Vintage East-West S&M: Cecil B. De Mille’s “The Cheat”

Caught in a Bad Romance: Sessue Hayakawa and Fannie Ward like the rough stuff in “The Cheat”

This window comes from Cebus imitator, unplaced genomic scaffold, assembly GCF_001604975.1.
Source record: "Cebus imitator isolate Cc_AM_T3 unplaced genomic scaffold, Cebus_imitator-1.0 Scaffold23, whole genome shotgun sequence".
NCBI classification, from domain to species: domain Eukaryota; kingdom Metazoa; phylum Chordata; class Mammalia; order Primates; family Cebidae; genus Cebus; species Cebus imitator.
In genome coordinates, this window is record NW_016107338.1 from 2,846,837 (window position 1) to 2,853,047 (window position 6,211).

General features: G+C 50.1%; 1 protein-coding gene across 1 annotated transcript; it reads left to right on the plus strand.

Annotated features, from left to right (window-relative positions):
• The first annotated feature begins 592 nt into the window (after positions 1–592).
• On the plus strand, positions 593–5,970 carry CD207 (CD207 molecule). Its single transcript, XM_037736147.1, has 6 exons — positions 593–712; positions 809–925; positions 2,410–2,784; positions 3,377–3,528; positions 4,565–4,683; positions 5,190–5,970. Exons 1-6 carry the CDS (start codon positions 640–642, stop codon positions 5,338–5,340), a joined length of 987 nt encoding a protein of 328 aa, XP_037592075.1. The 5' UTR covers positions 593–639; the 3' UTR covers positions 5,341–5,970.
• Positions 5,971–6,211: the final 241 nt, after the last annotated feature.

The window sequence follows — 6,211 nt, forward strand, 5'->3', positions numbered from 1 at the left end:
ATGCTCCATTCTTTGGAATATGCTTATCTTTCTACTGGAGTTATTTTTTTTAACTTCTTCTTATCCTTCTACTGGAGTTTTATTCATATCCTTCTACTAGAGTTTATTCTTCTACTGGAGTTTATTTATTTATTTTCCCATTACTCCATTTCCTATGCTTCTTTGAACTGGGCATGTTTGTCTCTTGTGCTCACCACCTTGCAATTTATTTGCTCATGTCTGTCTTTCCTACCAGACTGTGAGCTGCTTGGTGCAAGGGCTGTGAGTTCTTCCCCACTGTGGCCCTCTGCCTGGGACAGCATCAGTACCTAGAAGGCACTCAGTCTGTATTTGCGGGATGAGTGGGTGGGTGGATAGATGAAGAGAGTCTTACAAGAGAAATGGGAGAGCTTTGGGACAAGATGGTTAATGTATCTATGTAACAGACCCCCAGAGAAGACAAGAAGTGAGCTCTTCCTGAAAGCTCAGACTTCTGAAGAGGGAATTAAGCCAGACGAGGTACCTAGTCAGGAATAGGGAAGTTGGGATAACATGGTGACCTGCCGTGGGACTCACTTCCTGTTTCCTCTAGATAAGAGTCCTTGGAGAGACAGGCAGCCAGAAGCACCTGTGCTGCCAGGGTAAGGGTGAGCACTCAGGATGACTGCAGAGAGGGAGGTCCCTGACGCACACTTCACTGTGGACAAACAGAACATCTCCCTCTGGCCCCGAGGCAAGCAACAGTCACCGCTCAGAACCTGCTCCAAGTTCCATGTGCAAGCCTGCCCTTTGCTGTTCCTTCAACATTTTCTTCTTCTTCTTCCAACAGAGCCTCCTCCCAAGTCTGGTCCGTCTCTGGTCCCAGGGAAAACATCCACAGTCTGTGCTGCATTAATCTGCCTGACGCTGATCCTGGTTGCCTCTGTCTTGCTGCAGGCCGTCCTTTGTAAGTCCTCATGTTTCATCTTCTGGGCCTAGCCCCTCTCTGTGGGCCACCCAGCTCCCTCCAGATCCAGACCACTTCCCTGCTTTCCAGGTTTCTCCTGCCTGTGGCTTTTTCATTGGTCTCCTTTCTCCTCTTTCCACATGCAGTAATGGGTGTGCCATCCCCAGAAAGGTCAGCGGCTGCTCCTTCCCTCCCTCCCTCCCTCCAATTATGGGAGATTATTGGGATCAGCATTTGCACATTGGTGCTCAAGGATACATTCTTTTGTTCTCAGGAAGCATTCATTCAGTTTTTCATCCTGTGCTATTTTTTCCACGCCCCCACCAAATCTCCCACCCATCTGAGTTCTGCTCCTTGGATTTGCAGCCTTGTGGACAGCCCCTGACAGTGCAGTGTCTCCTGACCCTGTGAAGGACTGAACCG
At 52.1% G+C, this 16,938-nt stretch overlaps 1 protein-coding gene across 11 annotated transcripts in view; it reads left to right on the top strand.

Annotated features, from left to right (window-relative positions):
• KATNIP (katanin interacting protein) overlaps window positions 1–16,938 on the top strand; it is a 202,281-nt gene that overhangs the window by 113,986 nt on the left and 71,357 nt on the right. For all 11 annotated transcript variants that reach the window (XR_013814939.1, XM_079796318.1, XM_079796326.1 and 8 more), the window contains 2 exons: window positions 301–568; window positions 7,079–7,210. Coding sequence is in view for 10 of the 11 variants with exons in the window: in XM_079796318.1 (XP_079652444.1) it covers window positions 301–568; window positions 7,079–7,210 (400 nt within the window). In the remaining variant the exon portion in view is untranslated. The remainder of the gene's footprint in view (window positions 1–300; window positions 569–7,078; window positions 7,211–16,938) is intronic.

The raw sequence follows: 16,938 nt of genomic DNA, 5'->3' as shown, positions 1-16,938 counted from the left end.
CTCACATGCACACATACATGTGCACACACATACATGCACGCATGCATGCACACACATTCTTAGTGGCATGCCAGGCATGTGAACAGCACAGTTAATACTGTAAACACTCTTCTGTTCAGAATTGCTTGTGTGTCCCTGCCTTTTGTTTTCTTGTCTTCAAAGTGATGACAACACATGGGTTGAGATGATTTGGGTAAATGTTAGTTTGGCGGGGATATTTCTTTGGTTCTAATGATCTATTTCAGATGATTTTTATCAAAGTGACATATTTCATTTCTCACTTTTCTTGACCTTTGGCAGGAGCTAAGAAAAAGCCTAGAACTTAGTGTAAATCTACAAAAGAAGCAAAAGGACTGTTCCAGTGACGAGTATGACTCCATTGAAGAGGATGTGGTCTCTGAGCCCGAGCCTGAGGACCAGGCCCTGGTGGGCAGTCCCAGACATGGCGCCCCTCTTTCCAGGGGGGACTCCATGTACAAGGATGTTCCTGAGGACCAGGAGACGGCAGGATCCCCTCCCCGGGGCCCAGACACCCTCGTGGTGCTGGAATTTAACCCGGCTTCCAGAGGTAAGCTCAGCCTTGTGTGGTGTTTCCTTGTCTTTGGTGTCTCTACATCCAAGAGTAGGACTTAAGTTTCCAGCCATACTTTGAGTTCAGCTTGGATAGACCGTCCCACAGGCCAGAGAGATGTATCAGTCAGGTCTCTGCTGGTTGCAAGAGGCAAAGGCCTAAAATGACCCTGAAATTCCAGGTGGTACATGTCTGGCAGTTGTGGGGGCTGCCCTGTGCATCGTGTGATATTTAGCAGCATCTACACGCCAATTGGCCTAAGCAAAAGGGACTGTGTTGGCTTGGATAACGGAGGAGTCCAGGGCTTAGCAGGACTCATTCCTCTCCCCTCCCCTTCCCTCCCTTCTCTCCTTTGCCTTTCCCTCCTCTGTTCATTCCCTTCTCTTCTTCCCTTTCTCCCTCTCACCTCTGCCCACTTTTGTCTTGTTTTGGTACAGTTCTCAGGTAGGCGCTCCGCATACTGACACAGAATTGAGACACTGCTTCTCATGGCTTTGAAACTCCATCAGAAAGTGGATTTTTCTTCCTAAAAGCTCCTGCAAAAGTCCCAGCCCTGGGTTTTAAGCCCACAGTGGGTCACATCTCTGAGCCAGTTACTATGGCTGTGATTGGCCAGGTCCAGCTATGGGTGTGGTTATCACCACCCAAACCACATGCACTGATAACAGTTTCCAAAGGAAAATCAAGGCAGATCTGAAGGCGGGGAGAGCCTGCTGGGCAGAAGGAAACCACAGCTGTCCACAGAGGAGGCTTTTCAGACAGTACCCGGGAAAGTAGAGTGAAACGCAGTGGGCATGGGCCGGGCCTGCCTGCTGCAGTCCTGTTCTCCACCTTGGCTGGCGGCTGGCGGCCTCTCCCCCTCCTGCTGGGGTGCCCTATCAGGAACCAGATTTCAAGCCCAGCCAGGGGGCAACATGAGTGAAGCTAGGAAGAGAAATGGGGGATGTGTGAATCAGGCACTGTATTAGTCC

“In Paris this week, a movie theater has become an art school,” wrote the famous French writer Colette, reviewing Cecil B. De Mille’s The Cheat (1915) for the French magazine Excelsior in 1916. “Every evening, writers, painters, composers, and dramatists come and come again to sit, contemplate, and comment, in low voices, like pupils,” she observed. A noted sensualist, Colette loved the film’s “beautiful luxuriating in lace, silk, furs—not to mention the expanses of skin and the tangle of limbs in the final melee, in which the principals hurl themselves unrestrainedly against each other.”For Colette, and for many other writers and intellectuals of the period, The Cheat was a major step forward for cinema on a technical level, and De Mille’s stark, elegant imagery is still exciting, while the politically incorrect storyline still provides a potent erotic kick. About the film’s star, Sessue Hayakawa, Colette wrote that his “powerful immobility is eloquence itself.”We first see the film’s female star, Fannie Ward, as a pampered rich woman in a peacock-like black feather hat who pets a large black dog and rises from an animal-print chair. Right away, De Mille shows us visually that she’s a sexual animal underneath her society lady trappings.De Mille introduces us to Ward’s stockbroker husband (Jack Dean), and then matches the first shot of Ward with this shot of Hayakawa getting out of his car. He’s as beautifully and flashily dressed as she is, and De Mille links them together as mutual lovers of style and sensuality.Hayakawa’s Burmese ivory king is being feted by Long Island society, and he has made a friendship with Ward, whose husband has been neglecting her. When they go outside to a bazaar as a kind of couple, Ward spreads her coat as if she’s a butterfly, and De Mille gets to display just how expert he is with crowd scenes, even at this early date.Back inside, Burmese dandy and American big spender continue to cozy up. Hayakawa shows Ward how he brands his figurines with an ivory stick: “That means it belongs to me,” he says via intertitle. De Mille leaves no doubt that this shaft of carved tusk is meant to be a phallic symbol. The tension between Hayakawa’s focused shrewdness and Ward’s pretty obliviousness starts to gain real sexual force.Ward semi-understands his meaning and turns away from him. At this point, Hayakawa’s face takes on a look of ambivalence, one of the grace notes that make his performance so modern. By comparison, Ward’s husband Dean is such a bad actor that sometimes it’s hard to tell just what he’s doing, but Hayakawa is so precise that you can practically see his thoughts.The foolish Ward realizes that she has lost a large sum of Red Cross money, and after she faints, Hayakawa takes advantage of the situation and cops a feel of one of her breasts.He then scares her with talk of scandal, and De Mille uses part of the screen to show us a newspaper headline she imagines as he talks.Ward’s husband gets her the money in time, and Ward tries to buy Hayakawa off, but he sees this as a cheat, and he exacts his revenge, heatedly slamming her down on a table. Hayakawa then brands her on the shoulder, a sign that he “owns” her.It’s also a sign of how De Mille is playing to the sinful proclivities of his intended audience. In De Mille’s films, scenes of sexuality and sadism could be merrily indulged, so long as they were later renounced in the last reel for the uplift of religion and moral rectitude. The Cheat vividly illustrates this two-faced maneuver, with the lurid act of sexual violence eventually answered with moral outrage and meted justice in the final courtroom scene. This was a shrewd, commercially lucrative trick that DeMille put to use in his later Biblical epics.However, DeMille’s duplicity is no stain on the integrity of Hayakawa’s complex portrayal of sexual torment. After he’s done the dirty deed, Hayakawa looks ambivalent, even pained by his act. His gestures and body language underline the shame his character feels for both wanting this woman and also being so much like her, a slave to his own dark, wanton impulses.De Mille provided Hayakawa with the framework for this dynamic in the early scenes, but at this point, it’s clear that Hayakawa’s intelligence is taking his character to another level. Through Hayakawa’s performance, what could have been a racist “yellow peril” caricature becomes a complex portrait of a man who dishes out punishment to a woman because he feels it’s what he himself deserves.De Mille’s streamlined, rough-and-ready direction, coupled with the sensitive performance of Hayakawa, make this classic film both a mandatory stop in film history and a nuanced look at sexual predator and prey. Made almost a hundred years ago, it still burns like a red-hot ember.Dan Callahan’s writing has appeared in The House Next Door, Bright Lights Film Journal, Senses of Cinema, and the L Magazine, among other publications.Watch The Cheat on Fandor.

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